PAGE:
Electric cars & wind turbines please

Neil Oliver wrote an article in the Sunday Times today where he pines for a past of 'no cars and no electricity' as a roundabout way of saying he does not like wind farms or electric cars. I like the battery/wind future we are heading for, and wanted to question Oliver's arguments.
Posted: Sun 16 Jun, 2019, 14:50
I've been buying the Sunday Times for several years now. Mostly because it is an amusing antidote to the Guardian which can be every slightly too right-on sometimes. The Sunday Times offers an interesting slant with plenty of good (and entertaining) writing (Camilla Long & Jeremy Clarkson), even though I rarely agree with the politics.

Today I read Neil Oliver's column and then had to read it again, so full of misdirection and vaguely concealed climate-change denials, that it was not clear to be exactly what his point was. The article begins by noting that they are set to build a new battery to store some of the wind power generate at Whitelees Windfarm above Glasgow. Essentially, he seems to be saying that although dirty, smelly, noisy, polluting conventional cars are not great, a world of electric cars would simply awful for the environment too. More generally, he seemed to be using his column to throw his hand up in the air and question why we need to use so much electricity?

It's an enlightening article and revealed a view point I was honestly surprised to hear someone articulate. He was vaguely equating the inevitable environmental damage caused a lithium mine in Bolivia, to that incurred by our seeking and usage of fossil fuels. The wrong-headedness of this argument is so clear on so many levels I had to write a quick blog about it.

He says 'I dream of less electricity'. You mean less electricity and therefore continued fossil fuel dependency? Oliver is clearly happier with things are they are and is not in favour of moving to a future of electric cars. This is confirmed by his final sentence, 'We will fill our roads with silent cars and weave our way through forests of windmills'. He couches his 'dream' in a nostalic pining for a past when there was no electricity and we all read by candlelight, but this reveals his true objection is to windfarms and the notion of an electric powered transport future. He says looks, if this is future, can we just not to back to no transport, no lights, no cars. What? I want wind farms and silent cars, thank you very much Mr Oliver.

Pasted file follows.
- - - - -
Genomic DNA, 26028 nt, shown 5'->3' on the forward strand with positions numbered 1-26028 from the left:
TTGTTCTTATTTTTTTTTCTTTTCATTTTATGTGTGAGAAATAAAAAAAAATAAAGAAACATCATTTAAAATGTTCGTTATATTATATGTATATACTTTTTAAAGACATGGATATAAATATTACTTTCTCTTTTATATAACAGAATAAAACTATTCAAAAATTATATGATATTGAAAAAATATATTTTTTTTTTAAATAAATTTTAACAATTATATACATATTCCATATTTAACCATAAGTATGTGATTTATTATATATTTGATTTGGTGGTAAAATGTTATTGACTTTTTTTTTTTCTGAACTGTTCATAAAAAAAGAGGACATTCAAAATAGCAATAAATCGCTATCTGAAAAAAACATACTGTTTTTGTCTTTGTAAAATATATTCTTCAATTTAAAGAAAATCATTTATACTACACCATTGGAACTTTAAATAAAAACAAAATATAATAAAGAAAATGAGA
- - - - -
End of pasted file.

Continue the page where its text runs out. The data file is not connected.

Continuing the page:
He is anguished by the environmental damage of lithium extraction - 'We will surely rip up the Bolivian salt flats and make giant batteries'. Sure but this is surely preferable to what we are doing now. There are two enormous differences between lithium versus oil as a fuel. Lithium extraction is like any mining, there is a big hole in the ground. Compared to oil extraction where we are extracting oil at the edge of our capabilities where things can go very wrong, very quickly (see Oil Sands and Deep Water Horizon and many more), it is environmentally negligible. The refinement process is then massively polluting and then of course, the second big difference, the fuel can be used only once and all waste fumes are immediately expelled into our atmosphere. Lithium batteries are reusable and expel nothing. Scotland has enough wind farms that we can be confident of zero CO2 emissions.

Attempting to in any way equate the environment damage caused by fossil fuels to that caused by creating a lithium car battery (or wind farm battery) is disingenuous and wrong. We take responsibility for making our own power on our own shores in Scotland, via renewable energy. And anyway, this is all just a stepping stone (in all likelihood) to solid state batteries that do not even need lithium. Whatever way you look at it, electric is the future. To read an article dismissing this before it is hardly off the ground is mildly alarmist at best and at worst actively perpetuating our dependence of noisy, smelly, dirty cars.

Looking at our array of wind turbines on an otherwise bleak moor makes me optimistic for the future, and yet for Oliver it is a blight on the landscape I suspect. To question the elegant self-sufficiency of this and suggest that conventional cars (or no cars like 200 years ago!) are preferable is nonsense. Oliver clearly objects to windfarms and electric cars, and has engineered some obscure 'why use electricty at all?' argument to make people question whether this is a future we want. The answer is Yes, this is emphatically the future we want Neil. It's so blindingly obvious that only a backward thinking, head-in-the-tar-sands Tory could think any different.